offered by

Settlement In the Matter of Peter B. Morin

Date: 05/12/1994
Organization: State Ethics Commission
Docket Number: 488

Table of Contents

Disposition Agreement

This Disposition Agreement ("Agreement") is entered into between the State Ethics Commission (Commission) and Peter B. Morin ("Morin") pursuant to s.5 of the Commission's Enforcement Procedures. This Agreement constitutes a consented to final order enforceable in the Superior Court, pursuant to G.L. c. 268B, s.4(j). 

On August 9, 1993, the Commission initiated, pursuant to G.L. c. 268B, s.4(a), a preliminary inquiry into allegations that Morin had violated the conflict of interest law, G.L. c. 268A. The Commission has concluded its inquiry and, on January 25, 1994, voted to find reasonable cause to believe that Morin violated G.L. c. 268A, s.3. 

The Commission and Morin now agree to the following facts and conclusions of law: 

1. Morin served in the state legislature from January 1985 to January 1991. During that time, Morin served on various committees, including the Committee on Commerce and Labor and the Committee on Banks and Banking. 

2. Morin, as a member of legislative committees, participated in hearings on bills of interest to the insurance industry. Such participation included voting on whether such bills should be reported out of committee. Morin also voted on bills of interest to the insurance industry when they reached the House floor.[1] 

3. During the period relevant here, F. William Sawyer ("Sawyer") was the senior John Hancock Mutual Life Insurance Company, Inc. ("Hancock") 

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lobbyist responsible for Massachusetts legislation. At all relevant times, Sawyer was a registered legislative agent (for Hancock) in Massachusetts. At all relevant times, Morin knew that Sawyer was a Massachusetts registered lobbyist for Hancock. Hancock, a Massachusetts corporation, is the nation's sixth largest life insurer doing business in all 50 states. Hancock offers an array of life, health and investment products. As a Massachusetts domiciled life insurer, Hancock's activities are more comprehensively regulated by Massachusetts than by any other state.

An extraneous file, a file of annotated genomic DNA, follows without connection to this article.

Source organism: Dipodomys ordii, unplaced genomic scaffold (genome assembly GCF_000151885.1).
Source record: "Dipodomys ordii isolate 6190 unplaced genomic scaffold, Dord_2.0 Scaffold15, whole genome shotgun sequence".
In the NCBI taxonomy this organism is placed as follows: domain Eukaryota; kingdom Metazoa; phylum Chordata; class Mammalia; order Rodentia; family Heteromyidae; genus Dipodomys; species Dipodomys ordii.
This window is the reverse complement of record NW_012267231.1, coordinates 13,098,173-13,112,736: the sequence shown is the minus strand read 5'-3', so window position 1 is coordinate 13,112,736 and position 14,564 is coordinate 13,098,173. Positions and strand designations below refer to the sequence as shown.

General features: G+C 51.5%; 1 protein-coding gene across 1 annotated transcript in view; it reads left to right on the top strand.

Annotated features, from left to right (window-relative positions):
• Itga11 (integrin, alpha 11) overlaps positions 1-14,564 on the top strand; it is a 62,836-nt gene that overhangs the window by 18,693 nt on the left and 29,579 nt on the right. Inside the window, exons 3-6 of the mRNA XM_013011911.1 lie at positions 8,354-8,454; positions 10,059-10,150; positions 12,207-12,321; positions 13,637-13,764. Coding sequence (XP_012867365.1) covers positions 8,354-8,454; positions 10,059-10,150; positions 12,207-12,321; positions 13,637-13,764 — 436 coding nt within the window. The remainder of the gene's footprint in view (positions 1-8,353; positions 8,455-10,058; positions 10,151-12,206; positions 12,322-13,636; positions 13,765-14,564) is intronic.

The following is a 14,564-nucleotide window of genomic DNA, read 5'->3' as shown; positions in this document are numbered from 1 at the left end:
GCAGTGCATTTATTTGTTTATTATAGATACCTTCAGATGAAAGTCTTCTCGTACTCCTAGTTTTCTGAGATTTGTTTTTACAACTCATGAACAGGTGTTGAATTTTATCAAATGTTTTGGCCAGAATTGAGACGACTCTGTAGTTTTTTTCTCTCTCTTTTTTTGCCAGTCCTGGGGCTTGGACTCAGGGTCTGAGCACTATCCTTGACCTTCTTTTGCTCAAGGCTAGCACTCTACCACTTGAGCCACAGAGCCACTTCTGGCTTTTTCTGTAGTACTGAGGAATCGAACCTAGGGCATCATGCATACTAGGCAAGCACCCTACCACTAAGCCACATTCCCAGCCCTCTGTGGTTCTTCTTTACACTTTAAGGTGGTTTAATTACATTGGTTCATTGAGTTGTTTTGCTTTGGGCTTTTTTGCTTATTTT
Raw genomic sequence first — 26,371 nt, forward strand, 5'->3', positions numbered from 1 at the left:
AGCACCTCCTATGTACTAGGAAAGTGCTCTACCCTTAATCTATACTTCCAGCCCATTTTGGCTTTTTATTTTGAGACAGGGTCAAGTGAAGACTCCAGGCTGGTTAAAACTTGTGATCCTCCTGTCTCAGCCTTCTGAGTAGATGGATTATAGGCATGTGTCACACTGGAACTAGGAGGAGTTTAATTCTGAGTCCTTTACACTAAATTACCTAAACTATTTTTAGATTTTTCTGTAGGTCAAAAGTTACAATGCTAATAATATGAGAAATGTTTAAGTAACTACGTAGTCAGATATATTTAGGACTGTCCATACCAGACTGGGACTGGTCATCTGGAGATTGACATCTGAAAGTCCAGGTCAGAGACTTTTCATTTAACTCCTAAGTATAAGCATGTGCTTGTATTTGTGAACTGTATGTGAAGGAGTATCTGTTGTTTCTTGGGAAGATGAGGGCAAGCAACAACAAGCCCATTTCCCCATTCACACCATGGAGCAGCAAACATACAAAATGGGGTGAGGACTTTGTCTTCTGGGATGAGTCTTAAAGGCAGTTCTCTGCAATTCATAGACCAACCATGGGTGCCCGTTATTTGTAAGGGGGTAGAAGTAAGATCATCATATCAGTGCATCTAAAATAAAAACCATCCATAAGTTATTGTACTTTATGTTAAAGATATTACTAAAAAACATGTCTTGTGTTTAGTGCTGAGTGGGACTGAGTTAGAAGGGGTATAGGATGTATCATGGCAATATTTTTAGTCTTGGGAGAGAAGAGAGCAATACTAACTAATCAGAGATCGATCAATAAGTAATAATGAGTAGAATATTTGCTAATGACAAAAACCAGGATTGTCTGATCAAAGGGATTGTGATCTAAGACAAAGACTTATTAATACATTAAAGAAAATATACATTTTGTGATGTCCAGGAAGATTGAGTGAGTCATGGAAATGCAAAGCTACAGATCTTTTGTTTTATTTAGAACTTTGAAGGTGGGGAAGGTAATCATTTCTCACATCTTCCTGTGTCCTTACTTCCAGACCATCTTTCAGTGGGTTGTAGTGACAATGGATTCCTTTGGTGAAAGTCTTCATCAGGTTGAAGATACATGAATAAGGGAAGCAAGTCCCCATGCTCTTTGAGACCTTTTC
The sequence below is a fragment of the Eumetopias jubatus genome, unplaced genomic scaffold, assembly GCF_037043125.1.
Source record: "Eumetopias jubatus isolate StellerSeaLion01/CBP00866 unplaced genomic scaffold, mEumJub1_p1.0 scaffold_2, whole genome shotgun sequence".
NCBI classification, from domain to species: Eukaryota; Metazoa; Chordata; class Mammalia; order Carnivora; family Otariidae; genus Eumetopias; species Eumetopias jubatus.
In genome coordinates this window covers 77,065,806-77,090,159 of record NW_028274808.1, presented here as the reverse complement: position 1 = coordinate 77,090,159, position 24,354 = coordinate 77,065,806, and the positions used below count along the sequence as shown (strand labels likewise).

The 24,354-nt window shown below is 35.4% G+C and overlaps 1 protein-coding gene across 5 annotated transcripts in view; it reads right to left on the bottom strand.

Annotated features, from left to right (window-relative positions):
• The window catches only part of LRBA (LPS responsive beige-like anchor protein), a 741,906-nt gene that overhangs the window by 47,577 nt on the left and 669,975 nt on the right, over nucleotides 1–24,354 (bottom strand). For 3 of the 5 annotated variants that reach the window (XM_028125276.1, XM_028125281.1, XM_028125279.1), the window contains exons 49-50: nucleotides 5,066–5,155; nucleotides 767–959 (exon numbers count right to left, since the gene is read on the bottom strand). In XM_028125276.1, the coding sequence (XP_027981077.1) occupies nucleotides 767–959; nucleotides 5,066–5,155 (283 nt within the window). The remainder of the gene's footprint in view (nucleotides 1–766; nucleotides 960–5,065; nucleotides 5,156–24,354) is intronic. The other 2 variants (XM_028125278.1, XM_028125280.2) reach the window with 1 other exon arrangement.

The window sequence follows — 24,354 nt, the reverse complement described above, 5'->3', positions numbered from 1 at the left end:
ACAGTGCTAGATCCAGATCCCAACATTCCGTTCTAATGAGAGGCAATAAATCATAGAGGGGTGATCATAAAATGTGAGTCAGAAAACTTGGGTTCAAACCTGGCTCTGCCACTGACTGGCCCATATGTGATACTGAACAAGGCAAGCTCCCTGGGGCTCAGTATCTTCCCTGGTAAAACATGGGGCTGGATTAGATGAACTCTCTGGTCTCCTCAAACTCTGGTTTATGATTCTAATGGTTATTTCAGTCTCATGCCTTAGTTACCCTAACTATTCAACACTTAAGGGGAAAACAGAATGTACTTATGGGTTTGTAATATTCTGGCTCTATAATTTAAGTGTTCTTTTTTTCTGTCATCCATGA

4. Lobbyists are employed to promote, oppose or influence legislation. 

5. One way in which some lobbyists further their legislative goals is to develop or maintain goodwill and personal relationships with legislators to ensure effective access to them. Some lobbyists entertain legislators through meals, drinks, golf and sporting events in order to develop the desired goodwill and personal relationships.

6. Annually from 1988 to 1991, Sawyer took a group of legislators and their guests out for dinner and drinks at a Cape Cod restaurant. In 1988, the dinner was held at The Regatta Restaurant in Cotuit. In 1989 through 1991, the annual dinner was held at the Cranberry Moose Restaurant in Yarmouth Port. The cost of these dinners was between $736.10 and $1,131.89 annually. Morin and his wife attended two of these dinners while he was a legislator, on July 1, 1988 and July 2, 1990. The Morins' pro rata share of the cost of the 1988 and 1990 dinners and drinks was $81.79 and $150.91 respectively. 

7. Prior to and in conjunction with the July dinners Morin attended, Morin hosted Sawyer and two legislators for golf at the Hyannisport Club, a private seaside golf club on Cape Cod where Morin was a member. In connection with these golf outings, Morin initially incurred the member's charge for guest greens fees, golf cart fees, range ball fees and snack, refreshment and/or lunch charges for Sawyer and the other legislators. Subsequently, Sawyer reimbursed Morin for the cost of all such fees and charges with checks drawn on Sawyer's and his wife's joint checking account.[2] The cost charged to Morin for guest greens fees at the Hyannisport Club was $25 per golfer.[3] 

8. Section 3(b) of G.L. c. 268A prohibits a state employee from directly or indirectly receiving anything of substantial value for or because of any official act or act within his official responsibility performed or to be performed by him. 

9. Massachusetts legislators are state employees. 

10. Anything worth $50 or more is of substantial value for s.3 purposes.[4] 

11. By accepting a total of $232.70 in drinks and meals from Sawyer, while Morin was in a position to take official action which could benefit that lobbyist or his employer, Morin accepted items of substantial value for or because of official acts or acts within his official responsibility performed or to be performed by him. In doing so, Morin violated s.3(b).[5] 

12. The Commission is aware of no evidence that the gratuities or gifts referenced above were provided to Morin with the intent to influence any specific act by him as a legislator or any particular act within his official responsibility. The Commission is also aware of no evidence that Morin took any official action concerning any proposed legislation which would affect the registered Massachusetts lobbyist in return for the gratuities or gifts. However, even though the gratuities were only intended to foster official goodwill and access, they were still impermissible.[6]